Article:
Welcome to Night Vale’s Joseph Fink discusses religion and science in his new novel ‘It Devours!’

Witching Hour: Reading and Discussion — It Devours!

Iowa City Public Library — Saturday, Oct. 21 at 4:30 p.m.

Joseph Fink and Jeffrey Cranor will discuss the new Night Vale novel ‘It Devours!’ at a reading Saturday. — photo courtesy of the authors

The masterminds behind Welcome to Night Vale will hold a reading and discussion of their new novel, It Devours!, on Saturday at the Iowa City Public Library.

Night Vale is a vividly imagined horror/sci-fi world first introduced in the cult podcast Welcome to Night Vale in 2012, and now found in live shows and two novels; the creators also produce other projects under Night Vale Presents. The podcast and shows are presented in the form of a radio broadcast hosted by the charismatic Cecil Palmer (Cecil Baldwin). A typical show moves swiftly from dark philosophical musings — “Your existence is not impossible. But it’s also not very likely.” — to coverage of the mind-controlling glow cloud that’s descended over the desert town, to an interview with a local ghost, monster or Cecil’s handsome partner Carlos the Scientist (Dylan Marron).

Fink and Cranor’s novels leave Night Vale Community Radio largely behind, freeing them up to pursue new characters and more dramatic, extended plot lines. It Devours!, released Tuesday by Harper Collins, focuses on Nilanjana Sikdar, a colleague of Carlos and visitor to Night Vale. While searching for scientific explanations to supernatural happenings, she comes in conflict with the Joyous Congregation of the Smiling God, a local religion whose followers believe salvation comes from being devoured by a mystical being. Nilanjana develops a relationship with one of the faithful, Darryl, and the two try to reach an understanding before Night Vale residents meet a terrible fate.

We spoke to Fink on Wednesday about the new novel, his and Cranor’s creative process and the intersection of religion and science in both Night Vale and the real (and in some ways, weirder) world.

Co-authors Joseph Fink (left) and Jeffrey Cranor. — photo courtesy of the artists

The new book just came out yesterday. How do you feel?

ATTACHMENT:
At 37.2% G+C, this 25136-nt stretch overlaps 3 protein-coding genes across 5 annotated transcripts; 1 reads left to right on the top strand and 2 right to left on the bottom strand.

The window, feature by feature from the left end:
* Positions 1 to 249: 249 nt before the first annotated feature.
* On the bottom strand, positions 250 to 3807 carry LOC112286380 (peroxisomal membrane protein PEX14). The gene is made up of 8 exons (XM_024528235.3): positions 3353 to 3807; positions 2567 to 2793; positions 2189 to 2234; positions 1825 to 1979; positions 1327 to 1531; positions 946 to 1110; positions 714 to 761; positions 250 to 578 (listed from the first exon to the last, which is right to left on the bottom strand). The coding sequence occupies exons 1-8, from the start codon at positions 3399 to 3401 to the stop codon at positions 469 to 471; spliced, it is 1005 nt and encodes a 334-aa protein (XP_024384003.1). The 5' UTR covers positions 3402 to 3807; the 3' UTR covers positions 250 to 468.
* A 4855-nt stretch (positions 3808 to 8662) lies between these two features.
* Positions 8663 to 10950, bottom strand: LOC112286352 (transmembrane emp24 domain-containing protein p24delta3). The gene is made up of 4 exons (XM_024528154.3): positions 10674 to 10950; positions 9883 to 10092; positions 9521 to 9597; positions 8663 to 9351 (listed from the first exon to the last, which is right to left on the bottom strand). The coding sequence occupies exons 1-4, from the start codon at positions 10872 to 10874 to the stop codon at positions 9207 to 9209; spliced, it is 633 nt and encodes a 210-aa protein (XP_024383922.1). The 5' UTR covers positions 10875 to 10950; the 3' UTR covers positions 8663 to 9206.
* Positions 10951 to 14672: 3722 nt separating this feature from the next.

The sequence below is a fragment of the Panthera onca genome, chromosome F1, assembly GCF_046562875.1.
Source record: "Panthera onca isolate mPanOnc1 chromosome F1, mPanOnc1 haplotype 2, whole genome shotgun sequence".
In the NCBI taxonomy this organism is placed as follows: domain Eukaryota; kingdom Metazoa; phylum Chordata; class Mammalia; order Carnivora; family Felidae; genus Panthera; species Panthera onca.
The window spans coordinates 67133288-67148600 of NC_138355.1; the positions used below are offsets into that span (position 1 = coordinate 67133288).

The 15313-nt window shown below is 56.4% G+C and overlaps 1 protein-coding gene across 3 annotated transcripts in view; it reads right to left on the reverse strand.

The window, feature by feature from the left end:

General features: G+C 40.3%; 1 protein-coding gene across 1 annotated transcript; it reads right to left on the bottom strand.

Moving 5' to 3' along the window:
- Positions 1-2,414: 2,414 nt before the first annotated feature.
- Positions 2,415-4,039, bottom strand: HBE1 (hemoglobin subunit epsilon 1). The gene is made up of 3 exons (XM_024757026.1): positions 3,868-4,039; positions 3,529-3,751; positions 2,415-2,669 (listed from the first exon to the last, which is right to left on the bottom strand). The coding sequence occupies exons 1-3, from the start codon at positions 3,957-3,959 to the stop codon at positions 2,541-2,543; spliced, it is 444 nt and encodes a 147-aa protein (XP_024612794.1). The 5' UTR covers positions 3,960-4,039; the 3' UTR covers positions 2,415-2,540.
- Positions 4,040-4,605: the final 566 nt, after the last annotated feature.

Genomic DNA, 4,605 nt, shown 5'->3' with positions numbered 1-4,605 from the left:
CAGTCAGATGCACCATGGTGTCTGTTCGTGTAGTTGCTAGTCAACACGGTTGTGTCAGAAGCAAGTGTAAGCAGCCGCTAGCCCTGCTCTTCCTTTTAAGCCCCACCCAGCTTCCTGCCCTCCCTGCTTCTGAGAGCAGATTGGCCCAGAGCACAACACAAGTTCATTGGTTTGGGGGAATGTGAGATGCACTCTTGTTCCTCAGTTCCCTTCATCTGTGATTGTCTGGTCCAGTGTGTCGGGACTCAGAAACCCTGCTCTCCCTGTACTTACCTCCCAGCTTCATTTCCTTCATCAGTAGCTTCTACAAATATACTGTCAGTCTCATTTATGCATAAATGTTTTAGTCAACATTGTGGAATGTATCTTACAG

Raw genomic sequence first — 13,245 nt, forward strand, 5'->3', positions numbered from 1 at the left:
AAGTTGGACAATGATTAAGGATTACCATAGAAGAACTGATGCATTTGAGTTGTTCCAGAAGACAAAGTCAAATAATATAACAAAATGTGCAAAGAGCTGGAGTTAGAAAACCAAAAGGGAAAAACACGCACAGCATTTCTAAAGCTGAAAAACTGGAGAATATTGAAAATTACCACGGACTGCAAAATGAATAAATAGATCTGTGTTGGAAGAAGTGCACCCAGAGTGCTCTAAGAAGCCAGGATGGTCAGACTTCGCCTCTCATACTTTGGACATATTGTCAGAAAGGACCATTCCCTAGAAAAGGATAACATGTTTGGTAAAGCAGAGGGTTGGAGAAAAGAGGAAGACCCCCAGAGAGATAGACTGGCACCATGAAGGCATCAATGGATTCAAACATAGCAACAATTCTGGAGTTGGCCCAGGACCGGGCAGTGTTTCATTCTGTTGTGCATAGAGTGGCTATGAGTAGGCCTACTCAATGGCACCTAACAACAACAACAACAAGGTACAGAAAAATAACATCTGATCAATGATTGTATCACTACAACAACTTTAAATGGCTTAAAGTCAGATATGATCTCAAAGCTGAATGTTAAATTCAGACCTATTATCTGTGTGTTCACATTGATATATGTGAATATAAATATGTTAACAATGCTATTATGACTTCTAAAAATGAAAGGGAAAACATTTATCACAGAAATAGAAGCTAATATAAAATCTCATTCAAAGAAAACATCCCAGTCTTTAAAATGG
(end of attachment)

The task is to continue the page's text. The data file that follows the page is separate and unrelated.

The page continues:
I feel really good! We just had our launch event last night in New York City. Tonight we’re in Nashville doing an event.

The world of Night Vale is full of the creepy, corrupt and uncanny. How do you continue to make it a place audiences are comfortable returning to?

I think you fill it with people that feel real … While Night Vale is especially weird, the world everywhere is weird, so it allows us to play a bit with the fact that while we don’t have aliens and government spy cameras covering every inch of our house, there’s still a lot of very strange things in our life that we just kind of don’t think about because we don’t think of our world as strange.

Night Vale has never been about, “Look how weird this place is,” or, “Why is this place this way?” It’s not a mystery show. The place is just weird and then people get on with their lives, and it’s the way they get on with their lives in the face of that weirdness that makes it interesting.

It Devours! holds religious fanatics from the Night Vale-verse next to a scientist from the Indiana. This would be an obvious source of conflict, but I know you wanted to make a story that did more than pit God against science. How did you go about this?

We tried to discuss religion the way we see it. I was raised by a math professor. She gave me Richard Feynman books growing up, we went to astronomy conventions, but we were also religiously Jewish: We went to synagogue at least once a week; we had Shabbat dinners at home. My father was a musician at the synagogue.

For me, the narrative that religion and science are in conflict is a very simplified narrative and one that I think buys into the most extremist views on both sides. I think there are lots of people who very easily balance religion and science in their lives. They are two ways of approaching the human experience, and they both have very useful things to bring to human lives. I think that’s what we wanted to approach: What do each of these modes of thought do really well, and what do they fail at?